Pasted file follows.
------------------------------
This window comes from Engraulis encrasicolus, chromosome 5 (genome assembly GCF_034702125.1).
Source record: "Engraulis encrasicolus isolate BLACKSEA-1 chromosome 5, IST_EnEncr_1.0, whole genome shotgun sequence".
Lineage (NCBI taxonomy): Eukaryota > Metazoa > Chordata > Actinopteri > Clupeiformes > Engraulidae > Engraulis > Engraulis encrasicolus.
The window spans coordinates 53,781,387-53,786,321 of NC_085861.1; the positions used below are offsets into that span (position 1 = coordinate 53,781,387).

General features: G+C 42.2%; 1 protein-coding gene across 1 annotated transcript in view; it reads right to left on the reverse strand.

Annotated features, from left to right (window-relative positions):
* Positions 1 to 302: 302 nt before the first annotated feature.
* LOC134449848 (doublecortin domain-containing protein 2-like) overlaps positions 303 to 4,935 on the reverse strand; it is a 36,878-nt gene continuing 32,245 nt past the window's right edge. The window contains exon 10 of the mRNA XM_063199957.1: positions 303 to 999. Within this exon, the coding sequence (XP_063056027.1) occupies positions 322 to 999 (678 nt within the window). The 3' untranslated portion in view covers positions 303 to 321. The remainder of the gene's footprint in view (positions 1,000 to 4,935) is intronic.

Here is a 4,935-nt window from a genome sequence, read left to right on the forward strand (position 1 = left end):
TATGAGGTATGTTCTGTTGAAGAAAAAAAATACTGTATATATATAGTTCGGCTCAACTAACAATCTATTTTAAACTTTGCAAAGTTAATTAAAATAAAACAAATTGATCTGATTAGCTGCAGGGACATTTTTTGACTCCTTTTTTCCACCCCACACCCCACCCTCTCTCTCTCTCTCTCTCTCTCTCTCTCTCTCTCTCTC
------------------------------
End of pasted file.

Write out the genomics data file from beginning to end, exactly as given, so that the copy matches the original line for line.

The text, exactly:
This window comes from Engraulis encrasicolus, chromosome 5 (genome assembly GCF_034702125.1).
Source record: "Engraulis encrasicolus isolate BLACKSEA-1 chromosome 5, IST_EnEncr_1.0, whole genome shotgun sequence".
Lineage (NCBI taxonomy): Eukaryota > Metazoa > Chordata > Actinopteri > Clupeiformes > Engraulidae > Engraulis > Engraulis encrasicolus.
The window spans coordinates 53,781,387-53,786,321 of NC_085861.1; the positions used below are offsets into that span (position 1 = coordinate 53,781,387).

General features: G+C 42.2%; 1 protein-coding gene across 1 annotated transcript in view; it reads right to left on the reverse strand.

Annotated features, from left to right (window-relative positions):
* Positions 1 to 302: 302 nt before the first annotated feature.
* LOC134449848 (doublecortin domain-containing protein 2-like) overlaps positions 303 to 4,935 on the reverse strand; it is a 36,878-nt gene continuing 32,245 nt past the window's right edge. The window contains exon 10 of the mRNA XM_063199957.1: positions 303 to 999. Within this exon, the coding sequence (XP_063056027.1) occupies positions 322 to 999 (678 nt within the window). The 3' untranslated portion in view covers positions 303 to 321. The remainder of the gene's footprint in view (positions 1,000 to 4,935) is intronic.

Here is a 4,935-nt window from a genome sequence, read left to right on the forward strand (position 1 = left end):
TATGAGGTATGTTCTGTTGAAGAAAAAAAATACTGTATATATATAGTTCGGCTCAACTAACAATCTATTTTAAACTTTGCAAAGTTAATTAAAATAAAACAAATTGATCTGATTAGCTGCAGGGACATTTTTTGACTCCTTTTTTCCACCCCACACCCCACCCTCTCTCTCTCTCTCTCTCTCTCTCTCTCTCTCTCTCTC